Although billing systems for telephone consultations have been developed and put in place in several countries in Europe and North America, presently in Argentina they are practically non-existent. Various aspects of the contemporary healthcare system, professional training, current fees and the proliferation of mobile telephones and overall connectivity have led to increasing use of the telephone as a therapeutic tool. Faced with demand for this sort of care from the population, doctors have opted to monitor progress of symptoms and even treatments via mobile devices. This move in favor of the patient’s comfort does bear a risk given that it is impossible to be certain of a diagnosis without a physical examination but this risk can be reduced if the telephone consult is used for monitoring or simply to convey results rather than requiring the patient to visit the doctor in person.
The extensive connectivity which makes it possible to keep up to date with the activity of an enormous portion of the population has not yet been used as an asset by doctors in their daily practice. Can finding out about a teenager’s movements through their Facebook page be used as a psychological tool when treating a psychological disorder? Would an email to the smartphone of a pregnant woman who can’t make an appointment help or hinder her prenatal care?
An important point to consider is professional fees. Many of the practices mentioned are not considered medical practices, being seen instead as a simple consequence and benefit (or hindrance) of being connected with patients in different ways in addition to the basic clinical appointment. This means that they are not considered a medical act and thus that the professional should not request payment.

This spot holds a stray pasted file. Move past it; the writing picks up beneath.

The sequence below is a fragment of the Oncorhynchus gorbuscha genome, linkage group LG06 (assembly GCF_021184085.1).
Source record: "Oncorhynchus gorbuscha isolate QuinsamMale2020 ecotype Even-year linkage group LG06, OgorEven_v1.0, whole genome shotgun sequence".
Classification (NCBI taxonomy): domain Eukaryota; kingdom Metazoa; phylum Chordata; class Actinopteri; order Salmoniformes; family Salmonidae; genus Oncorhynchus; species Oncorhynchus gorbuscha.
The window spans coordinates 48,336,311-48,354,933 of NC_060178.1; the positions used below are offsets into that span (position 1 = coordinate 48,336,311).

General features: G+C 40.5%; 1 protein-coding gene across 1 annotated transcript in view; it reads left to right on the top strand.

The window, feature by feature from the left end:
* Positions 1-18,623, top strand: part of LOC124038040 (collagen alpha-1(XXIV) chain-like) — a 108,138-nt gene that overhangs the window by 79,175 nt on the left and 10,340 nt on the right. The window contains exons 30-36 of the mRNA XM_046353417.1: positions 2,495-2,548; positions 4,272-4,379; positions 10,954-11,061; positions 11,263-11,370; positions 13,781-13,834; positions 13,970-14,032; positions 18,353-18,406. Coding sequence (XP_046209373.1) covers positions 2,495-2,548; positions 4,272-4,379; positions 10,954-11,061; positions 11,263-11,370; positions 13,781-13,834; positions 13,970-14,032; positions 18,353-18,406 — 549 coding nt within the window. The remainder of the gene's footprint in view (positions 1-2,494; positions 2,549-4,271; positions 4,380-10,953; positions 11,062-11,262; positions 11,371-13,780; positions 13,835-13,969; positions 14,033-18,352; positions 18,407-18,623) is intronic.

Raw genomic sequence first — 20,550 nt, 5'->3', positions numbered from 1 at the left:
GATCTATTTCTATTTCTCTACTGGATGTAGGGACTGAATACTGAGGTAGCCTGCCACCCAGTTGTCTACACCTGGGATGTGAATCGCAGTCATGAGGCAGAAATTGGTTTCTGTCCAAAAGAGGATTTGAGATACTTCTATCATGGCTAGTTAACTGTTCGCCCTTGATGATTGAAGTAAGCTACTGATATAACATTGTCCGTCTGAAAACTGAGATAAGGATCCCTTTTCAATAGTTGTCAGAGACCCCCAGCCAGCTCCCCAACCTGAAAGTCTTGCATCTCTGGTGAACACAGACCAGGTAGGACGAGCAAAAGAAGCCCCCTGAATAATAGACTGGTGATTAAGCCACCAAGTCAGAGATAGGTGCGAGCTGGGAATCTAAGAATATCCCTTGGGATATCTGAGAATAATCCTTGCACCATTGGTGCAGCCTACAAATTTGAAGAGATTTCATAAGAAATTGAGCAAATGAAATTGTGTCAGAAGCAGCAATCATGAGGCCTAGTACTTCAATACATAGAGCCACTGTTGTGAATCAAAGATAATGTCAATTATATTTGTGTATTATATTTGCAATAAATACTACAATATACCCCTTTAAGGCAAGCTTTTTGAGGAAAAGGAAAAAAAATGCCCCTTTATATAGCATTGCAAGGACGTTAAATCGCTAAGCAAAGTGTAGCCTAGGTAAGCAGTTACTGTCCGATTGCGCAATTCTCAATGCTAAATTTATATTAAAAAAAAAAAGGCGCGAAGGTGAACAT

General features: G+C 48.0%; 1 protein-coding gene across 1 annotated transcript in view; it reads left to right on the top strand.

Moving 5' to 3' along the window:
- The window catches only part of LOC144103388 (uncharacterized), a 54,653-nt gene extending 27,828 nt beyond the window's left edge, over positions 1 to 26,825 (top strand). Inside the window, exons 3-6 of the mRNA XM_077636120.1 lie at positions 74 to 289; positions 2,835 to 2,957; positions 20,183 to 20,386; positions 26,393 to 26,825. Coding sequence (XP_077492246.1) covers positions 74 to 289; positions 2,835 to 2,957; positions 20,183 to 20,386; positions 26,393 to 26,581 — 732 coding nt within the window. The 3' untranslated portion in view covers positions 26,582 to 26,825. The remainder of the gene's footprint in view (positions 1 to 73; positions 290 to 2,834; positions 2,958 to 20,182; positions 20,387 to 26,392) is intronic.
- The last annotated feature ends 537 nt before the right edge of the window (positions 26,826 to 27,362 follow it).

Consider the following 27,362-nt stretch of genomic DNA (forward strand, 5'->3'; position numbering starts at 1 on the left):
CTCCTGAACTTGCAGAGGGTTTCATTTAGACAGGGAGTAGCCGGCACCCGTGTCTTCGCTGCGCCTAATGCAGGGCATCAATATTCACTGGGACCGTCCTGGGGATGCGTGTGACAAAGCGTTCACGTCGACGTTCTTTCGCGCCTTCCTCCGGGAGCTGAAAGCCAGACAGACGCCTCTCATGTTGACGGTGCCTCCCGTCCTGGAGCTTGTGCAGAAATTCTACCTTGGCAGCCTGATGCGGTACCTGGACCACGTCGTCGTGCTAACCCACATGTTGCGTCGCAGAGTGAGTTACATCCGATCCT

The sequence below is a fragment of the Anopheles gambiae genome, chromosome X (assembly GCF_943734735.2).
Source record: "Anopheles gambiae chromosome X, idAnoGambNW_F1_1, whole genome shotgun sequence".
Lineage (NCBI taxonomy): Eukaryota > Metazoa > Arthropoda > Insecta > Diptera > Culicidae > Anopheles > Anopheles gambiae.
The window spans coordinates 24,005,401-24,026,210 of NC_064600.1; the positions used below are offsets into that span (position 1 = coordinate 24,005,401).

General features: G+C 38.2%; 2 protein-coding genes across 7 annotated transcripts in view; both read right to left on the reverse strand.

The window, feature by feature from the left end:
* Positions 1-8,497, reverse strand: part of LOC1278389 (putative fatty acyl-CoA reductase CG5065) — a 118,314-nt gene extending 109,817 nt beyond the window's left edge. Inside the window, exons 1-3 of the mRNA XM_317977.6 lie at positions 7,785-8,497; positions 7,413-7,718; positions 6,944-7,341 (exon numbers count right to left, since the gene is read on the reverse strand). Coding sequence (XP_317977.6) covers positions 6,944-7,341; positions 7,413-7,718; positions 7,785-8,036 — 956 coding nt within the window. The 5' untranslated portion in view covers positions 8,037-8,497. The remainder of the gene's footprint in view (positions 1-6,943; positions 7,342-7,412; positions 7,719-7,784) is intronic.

Since September of this year, a company has been providing a service in Argentina which allows doctors to bill for the work they do over the telephone.
The system is based on withholding private numbers and instead making use of a call center to make the company (ConsultaMás) into an intermediary which allows the doctor to bill for the call. This kind of system is widely used in the United States, where it would be unthinkable for a professional to answer their mobile phone for a consult for free. However, it is important to note that healthcare in that country is organized differently and that the regulations, especially for medical insurance which is not accessible to the entire population, create an ideal environment for the development of pre-paid telephone companies (Tell-A-Doc, amongst others). In Europe, particularly in France, telephone resources are used for daily consults to complement physical visits and billing through intermediary companies creates more incentive for the professional to make use of their mobile phone as a resource (A2billing).
New procedures like these have initially met with resistance in Argentina, and even though many clinics may eventually adopt the product, in some cases as a resource that allows them to differentiate themselves from others by offering their affiliates a new product, they are still viewed with suspicion. In other cases, although these systems could serve as a generator of extra health resources, providing the medical coverage desired, the sensation of exaggerated commercialism might also limit their wider adoption.
If the system is conceived of as being designed to prevent abuse through overuse by patients and, on the other hand, abuse through overbilling by doctors, many more professionals will be tempted to offer their mobile phone as an alternative to sending patients to the emergency room on the first signs of pain.
It remains to be seen how the financial directors of health services will adopt the new system, although it will probably make it possible to lower costs in the medium term especially by limiting unnecessary visits to emergency rooms, hospitals or medical clinics.
through we can send the bill?
11 April 2012